Moving public services to digital and mobile is an inevitable step to keep up with public demands and ensure residents convenient, modern, and timely services. Creating a seamless and lean user experience across all government institutions requires all the systems to talk to each other and exchange data. In the ideal digital ecosystem, users (residents) can go paper-free (say "No" to paper applications and hard copies). Users no longer get stuck in bureaucratic loops when required to submit some supporting documents from one institution to another to receive a decision.
Imagine it is just enough to log in to a single portal, click "to give permission" to share certain documents with certain government bodies, and they are sent automatically for verification and decision-making. Just because systems are connected and data is synchronized. All happens in a matter of minutes in the comfort of your home: no commuting, queuing, and paper printing. (Especially significant when referring to the Covid-19 lockdown when visiting any public space was not recommended).
How does it look in practice?
To achieve such a level of digitalization, the governments must collaborate with cities and public institutions to align all the processes in a specific user journey at every touchpoint. Several elements must be in place to streamline the digitalization of services. McKinsey & Company, in their Insights research, proposes the following IT infrastructure:
Credits: McKinsey & Company Digital public services: How to achieve fast transformation at scale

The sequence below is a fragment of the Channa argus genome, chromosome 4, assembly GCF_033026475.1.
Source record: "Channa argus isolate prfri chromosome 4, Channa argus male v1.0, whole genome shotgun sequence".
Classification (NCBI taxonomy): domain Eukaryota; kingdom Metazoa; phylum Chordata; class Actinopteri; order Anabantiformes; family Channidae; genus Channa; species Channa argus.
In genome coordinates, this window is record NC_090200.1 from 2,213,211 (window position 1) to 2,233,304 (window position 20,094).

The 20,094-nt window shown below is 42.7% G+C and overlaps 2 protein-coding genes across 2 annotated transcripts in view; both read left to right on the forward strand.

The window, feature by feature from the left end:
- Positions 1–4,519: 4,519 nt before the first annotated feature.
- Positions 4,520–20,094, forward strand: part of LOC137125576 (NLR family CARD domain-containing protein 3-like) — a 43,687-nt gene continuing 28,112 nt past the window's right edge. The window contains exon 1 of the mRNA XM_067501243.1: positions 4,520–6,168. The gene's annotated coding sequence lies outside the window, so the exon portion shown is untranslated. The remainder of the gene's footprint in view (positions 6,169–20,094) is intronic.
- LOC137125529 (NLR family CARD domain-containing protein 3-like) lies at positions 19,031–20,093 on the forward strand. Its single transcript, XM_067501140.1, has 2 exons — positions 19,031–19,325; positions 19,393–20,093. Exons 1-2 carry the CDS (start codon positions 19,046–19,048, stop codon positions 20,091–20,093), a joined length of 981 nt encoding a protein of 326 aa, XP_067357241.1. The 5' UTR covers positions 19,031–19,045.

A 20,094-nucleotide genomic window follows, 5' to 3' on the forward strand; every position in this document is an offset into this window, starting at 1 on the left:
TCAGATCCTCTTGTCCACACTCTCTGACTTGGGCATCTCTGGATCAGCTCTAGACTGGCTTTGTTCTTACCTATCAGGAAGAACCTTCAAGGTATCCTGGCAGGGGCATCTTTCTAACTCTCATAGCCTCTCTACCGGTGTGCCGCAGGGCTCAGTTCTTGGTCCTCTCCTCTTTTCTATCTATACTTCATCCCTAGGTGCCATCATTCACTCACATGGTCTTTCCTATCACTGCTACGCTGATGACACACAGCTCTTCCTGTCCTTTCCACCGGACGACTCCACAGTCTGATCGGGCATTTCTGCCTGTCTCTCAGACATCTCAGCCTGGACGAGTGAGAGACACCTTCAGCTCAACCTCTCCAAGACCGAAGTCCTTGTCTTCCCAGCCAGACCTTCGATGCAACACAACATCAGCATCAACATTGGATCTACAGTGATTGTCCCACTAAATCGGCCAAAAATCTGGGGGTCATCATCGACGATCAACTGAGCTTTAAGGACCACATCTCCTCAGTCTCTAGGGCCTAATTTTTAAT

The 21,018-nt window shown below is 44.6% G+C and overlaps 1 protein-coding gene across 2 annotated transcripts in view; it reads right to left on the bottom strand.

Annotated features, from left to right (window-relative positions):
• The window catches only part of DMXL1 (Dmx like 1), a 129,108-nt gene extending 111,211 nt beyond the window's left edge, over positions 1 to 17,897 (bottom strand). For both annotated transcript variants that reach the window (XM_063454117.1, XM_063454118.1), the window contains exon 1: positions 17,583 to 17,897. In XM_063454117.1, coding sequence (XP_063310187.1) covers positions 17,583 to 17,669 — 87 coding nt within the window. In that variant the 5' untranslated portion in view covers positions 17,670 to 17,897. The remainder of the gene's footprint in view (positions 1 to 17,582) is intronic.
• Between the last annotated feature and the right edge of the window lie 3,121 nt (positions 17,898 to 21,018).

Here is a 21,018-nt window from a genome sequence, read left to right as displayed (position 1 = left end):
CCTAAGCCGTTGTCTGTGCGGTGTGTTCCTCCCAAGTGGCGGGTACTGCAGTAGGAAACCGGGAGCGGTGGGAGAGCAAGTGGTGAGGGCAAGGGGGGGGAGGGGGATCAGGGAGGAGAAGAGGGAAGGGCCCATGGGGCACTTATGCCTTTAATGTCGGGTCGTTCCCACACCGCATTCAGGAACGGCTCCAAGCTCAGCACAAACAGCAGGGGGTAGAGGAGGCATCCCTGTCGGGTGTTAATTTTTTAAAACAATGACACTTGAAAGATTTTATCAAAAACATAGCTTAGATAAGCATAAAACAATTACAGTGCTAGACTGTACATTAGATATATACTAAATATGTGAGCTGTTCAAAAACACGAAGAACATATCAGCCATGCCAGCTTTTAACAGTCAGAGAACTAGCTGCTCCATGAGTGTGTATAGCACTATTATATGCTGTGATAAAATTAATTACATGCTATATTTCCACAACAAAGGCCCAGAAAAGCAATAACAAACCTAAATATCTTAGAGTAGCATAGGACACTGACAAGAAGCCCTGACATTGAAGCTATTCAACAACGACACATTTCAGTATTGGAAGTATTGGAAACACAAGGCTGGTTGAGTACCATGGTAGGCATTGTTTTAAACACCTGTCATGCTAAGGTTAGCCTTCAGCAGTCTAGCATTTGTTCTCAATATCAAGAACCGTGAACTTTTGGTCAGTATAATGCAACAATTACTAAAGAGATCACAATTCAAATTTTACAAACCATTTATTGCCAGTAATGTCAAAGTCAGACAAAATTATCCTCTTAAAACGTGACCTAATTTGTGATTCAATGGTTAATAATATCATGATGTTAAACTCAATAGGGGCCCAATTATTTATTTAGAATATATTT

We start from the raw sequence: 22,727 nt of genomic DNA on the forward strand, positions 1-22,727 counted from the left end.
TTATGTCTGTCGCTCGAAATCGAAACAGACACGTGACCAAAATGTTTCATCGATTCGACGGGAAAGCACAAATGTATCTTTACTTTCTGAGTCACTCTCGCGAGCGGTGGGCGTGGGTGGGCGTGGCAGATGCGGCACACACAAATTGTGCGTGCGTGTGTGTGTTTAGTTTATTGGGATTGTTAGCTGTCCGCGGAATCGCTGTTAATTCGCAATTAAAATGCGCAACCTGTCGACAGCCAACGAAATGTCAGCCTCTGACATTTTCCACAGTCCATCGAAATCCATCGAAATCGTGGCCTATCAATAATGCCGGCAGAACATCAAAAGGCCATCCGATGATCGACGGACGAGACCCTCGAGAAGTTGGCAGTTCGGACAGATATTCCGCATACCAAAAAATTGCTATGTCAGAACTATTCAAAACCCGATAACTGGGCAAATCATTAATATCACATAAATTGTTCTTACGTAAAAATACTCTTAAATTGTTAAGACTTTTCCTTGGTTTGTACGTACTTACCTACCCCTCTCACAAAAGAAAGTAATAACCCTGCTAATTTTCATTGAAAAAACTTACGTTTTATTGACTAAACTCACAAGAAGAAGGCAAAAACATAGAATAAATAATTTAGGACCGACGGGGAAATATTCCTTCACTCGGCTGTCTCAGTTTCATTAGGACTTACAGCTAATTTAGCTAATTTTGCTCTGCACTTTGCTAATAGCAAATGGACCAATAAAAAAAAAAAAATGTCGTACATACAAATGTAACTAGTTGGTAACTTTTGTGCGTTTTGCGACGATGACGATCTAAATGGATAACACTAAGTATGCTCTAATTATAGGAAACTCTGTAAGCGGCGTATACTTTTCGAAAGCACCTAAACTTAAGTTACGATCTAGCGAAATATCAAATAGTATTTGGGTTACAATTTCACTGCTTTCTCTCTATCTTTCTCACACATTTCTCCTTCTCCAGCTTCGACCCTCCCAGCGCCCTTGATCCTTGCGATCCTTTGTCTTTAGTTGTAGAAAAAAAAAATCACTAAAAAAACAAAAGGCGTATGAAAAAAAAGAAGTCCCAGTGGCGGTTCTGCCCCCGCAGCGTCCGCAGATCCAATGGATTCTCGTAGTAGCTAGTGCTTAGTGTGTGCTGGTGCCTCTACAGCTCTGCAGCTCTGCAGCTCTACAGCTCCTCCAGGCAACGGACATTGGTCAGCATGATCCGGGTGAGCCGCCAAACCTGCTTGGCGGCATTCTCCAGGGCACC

We also highly advise you to read this research to learn about the most efficient strategies (Credits: McKinsey & Company "Digital public services: How to achieve fast transformation at scale")
As you can see, the well-thought IT infrastructure consists of many components. Your infrastructure may contain multiple front-end user interfaces, like a mobile app, website, or chatbot that initiate different service requests and execution logic. Later, those services may require additional steps, like Identity Authentication, online payment, logging in to a user account, etc. It depends on a specific user journey or a service that is requested. What connects all those layers are APIs and Integration. As the glue for all the processes, it is critical to plan this layer carefully. The integration and API layer is the one that lets data move across the systems and offers flexibility (re-usable APIs), added security, and overall, faster time-to-market.
Experience that speaks volumes
We have been observing impressive results from the Frends iPaaS' +30 years of experience helping cities in the Nordics develop new experiences for residents. An iPaaS' (Integration platform as a Service) low-code approach has shown to bring:
- Money savings: A cut down on administrative costs
- Time savings: At least 25% less time spent on development
- Reduced error rate: Automating manual and mundane tasks
- Increased efficiency: Faster response time and case-handling by automating processes (The benchmark: up to 60% time/resources saved on case handling via automation)
- Reduced TCO: Modernising legacy systems and replacing legacy scripts
Pillars to Successful Digital Transformation
One day, our Integration fellow Antti and Chief Product Officer Asmo came together to discuss the critical aspects that matter the most in Public Sector projects. Among obvious business benefits and functionalities, on a higher level, they conclude that an iPaaS methodology also provides a holistic approach to building an Integration layer. This methodology is governed by "Capability," "Transparency," and "Security & Compliance."
Watch the talk between Antti and Asmo to learn more about "Capability," "Transparency," and "Security & Compliance" pillars of successful digitalization of public services.